I am reading Estelle Phillips and Derek Pugh’s How to Get a PhD: A Handbook for Students and Their Supervisors. One interesting section is entitled: “Not understanding the nature of a PhD by overestimating what is required”.
The words used to describe the outcome of a PhD project – ‘an original contribution to knowledge’ – may sound rather grand, but we must remember that, as we saw in Chapter 3, the work for the degree is essentially a research training process. and the term ‘original contribution’ has perforce to be interpreted quite narrowly. It does not mean an enormous breakthrough that has the subject rocking on its foundations, and research students who think that it does (even if only subconsciously or in a half-formed way) will find the process pretty debilitating.
We find that when we make this point, some social science students who have read Kuhn’s (1970) work on ‘paradigm shifts’ in the history of natural science (science students have normally not heard of him) say rather indignantly: ‘Oh, do you mean a PhD has to be just doing normal science?’ And indeed we do mean that.
You can leave the paradigm shifts for after your PhD, and empirically that is indeed what happens. The theory of relativity (a classic example of a paradigm shift in relation to post-Newtonian physics) was not Einstein’s PhD thesis (that was a sensible contribution to Brownian motion theory). Das Kapital was not Marx’s PhD (that was on the theories of two little-known Greek philosophers).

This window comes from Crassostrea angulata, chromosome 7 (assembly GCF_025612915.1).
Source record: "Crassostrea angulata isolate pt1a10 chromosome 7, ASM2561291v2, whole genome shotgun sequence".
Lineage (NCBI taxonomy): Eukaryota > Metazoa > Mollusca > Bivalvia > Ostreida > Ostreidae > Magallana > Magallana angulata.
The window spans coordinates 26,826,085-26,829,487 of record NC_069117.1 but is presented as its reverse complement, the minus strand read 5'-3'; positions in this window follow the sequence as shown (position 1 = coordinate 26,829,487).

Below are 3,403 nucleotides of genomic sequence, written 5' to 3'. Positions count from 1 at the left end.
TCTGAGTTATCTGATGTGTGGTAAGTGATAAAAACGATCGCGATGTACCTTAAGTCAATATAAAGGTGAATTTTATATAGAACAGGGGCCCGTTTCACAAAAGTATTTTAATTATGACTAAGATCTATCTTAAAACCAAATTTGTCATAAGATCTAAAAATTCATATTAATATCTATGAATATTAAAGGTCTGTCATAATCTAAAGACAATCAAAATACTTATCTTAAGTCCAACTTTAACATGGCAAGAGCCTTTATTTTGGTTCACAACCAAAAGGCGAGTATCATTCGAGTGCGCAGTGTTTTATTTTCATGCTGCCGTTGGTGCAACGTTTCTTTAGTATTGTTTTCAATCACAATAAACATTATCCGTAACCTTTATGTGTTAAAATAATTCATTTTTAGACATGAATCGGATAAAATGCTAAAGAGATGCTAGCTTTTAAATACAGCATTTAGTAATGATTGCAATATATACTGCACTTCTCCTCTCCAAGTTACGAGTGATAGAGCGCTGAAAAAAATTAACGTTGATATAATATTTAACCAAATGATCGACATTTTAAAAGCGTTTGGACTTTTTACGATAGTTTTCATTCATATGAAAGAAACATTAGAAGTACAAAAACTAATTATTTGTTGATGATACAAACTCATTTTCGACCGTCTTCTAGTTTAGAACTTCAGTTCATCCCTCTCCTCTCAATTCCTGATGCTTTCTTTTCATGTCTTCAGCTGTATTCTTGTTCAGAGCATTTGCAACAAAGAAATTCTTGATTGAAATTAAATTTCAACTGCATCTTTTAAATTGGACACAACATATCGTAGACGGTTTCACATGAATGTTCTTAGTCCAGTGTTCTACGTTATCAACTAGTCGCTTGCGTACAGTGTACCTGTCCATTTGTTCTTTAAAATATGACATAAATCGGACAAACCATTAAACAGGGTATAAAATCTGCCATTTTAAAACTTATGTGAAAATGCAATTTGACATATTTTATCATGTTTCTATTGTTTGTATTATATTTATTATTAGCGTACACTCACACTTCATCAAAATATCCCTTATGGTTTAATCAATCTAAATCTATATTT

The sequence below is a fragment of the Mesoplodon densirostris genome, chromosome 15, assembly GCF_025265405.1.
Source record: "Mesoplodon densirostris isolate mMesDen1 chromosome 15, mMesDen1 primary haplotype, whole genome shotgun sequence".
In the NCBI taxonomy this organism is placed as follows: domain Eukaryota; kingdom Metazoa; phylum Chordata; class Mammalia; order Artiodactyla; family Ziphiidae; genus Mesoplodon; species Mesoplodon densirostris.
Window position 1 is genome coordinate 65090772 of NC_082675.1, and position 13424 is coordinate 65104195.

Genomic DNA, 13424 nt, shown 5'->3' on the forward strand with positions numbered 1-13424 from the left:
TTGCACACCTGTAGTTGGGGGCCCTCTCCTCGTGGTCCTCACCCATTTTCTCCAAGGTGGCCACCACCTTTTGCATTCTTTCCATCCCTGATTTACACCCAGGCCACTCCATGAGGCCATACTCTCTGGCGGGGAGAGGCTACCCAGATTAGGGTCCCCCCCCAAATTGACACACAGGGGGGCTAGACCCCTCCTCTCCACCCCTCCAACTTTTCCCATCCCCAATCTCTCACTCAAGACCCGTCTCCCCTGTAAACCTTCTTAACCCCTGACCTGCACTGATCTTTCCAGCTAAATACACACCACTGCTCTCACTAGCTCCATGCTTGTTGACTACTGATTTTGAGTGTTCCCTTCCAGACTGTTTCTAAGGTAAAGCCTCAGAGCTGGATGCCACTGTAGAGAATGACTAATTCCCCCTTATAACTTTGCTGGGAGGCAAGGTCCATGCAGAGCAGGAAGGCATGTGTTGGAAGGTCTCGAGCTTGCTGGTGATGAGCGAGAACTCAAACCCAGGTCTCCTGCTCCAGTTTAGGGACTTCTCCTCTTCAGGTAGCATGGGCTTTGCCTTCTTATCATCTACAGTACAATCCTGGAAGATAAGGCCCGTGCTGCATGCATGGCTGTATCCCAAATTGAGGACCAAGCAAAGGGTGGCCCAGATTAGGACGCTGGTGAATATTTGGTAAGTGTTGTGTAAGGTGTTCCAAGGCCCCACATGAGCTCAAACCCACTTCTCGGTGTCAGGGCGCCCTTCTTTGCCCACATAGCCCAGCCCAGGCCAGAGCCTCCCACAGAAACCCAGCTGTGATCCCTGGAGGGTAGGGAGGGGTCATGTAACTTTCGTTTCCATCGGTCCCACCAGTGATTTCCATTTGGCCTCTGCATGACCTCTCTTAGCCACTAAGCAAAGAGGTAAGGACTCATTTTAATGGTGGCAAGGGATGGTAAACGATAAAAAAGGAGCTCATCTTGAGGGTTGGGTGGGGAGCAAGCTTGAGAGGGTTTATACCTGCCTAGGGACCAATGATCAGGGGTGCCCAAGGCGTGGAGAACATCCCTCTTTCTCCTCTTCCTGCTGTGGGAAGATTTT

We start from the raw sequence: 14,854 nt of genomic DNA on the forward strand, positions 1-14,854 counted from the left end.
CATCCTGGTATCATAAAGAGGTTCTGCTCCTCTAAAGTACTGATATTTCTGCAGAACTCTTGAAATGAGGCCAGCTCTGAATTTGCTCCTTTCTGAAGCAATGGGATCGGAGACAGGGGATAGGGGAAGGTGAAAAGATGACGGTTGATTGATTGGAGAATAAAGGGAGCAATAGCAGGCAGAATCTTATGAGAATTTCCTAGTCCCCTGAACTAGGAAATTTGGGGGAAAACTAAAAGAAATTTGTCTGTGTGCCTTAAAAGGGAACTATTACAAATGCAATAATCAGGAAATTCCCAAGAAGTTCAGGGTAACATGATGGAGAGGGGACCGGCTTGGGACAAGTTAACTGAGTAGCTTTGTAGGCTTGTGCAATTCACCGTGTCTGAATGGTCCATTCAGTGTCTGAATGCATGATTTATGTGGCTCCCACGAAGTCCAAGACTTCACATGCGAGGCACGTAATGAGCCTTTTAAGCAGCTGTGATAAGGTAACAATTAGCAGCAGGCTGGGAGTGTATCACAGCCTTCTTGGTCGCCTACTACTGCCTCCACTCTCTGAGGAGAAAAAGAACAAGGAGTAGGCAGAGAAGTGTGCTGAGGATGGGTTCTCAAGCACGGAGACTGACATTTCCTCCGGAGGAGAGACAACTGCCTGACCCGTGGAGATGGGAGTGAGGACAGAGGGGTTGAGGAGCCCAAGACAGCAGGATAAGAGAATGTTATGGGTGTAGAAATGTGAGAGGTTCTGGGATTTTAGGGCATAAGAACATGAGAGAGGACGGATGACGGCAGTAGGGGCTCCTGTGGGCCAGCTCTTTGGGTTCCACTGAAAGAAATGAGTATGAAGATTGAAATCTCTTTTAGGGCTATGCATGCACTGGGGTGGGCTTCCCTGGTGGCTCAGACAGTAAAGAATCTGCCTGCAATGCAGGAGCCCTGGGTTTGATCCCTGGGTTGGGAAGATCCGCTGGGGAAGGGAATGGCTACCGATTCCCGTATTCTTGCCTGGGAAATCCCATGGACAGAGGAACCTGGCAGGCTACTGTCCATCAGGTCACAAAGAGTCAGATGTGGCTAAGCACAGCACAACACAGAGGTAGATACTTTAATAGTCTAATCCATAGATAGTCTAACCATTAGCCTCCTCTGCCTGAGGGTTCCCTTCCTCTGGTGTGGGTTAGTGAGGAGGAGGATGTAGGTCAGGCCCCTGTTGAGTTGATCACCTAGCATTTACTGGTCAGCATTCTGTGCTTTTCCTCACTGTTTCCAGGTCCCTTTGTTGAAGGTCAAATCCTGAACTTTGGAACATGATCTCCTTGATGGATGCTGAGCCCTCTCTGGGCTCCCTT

Overestimating is a powerful way of not getting a PhD.
You would think that people would be excessively defensive when it comes to their most personal secrets and – while that is often the case – there are also a surprising number of occasions in which people seem eager to share them with relative strangers.
Telling a secret is cathartic, and I suspect that explains a good part of this strange eagerness to disclose. If there is something that you feel you need to keep private, it must be connected with some topic of anxiety for you. Whenever you are reminded of the secret you are keeping, you are reminded of the anxiety or shame or doubt that is the motivation for the secrecy. Telling a secret is thus a form of psychological unburdoning. This may explain why psychiatrists have such a lucrative trade, or why websites like PostSecret do not lack for material.
While sharing a secret can certainly provide a strange combination of thrill and relief, it doesn’t follow that this unburdoning is a good idea. You may feel an early sense of trust and connection with a person, but that doesn’t mean they won’t eventually use your secret in a way that harms of embarrasses you, whether by accident or by design.
The balance, then, is between trust and caution in a world that will not always treat you kindly.
There are masses of important recent news stories on the topic of smartphone security. I have been filing them below posts like this one, this one, and this one, but they really deserve a spot of their own.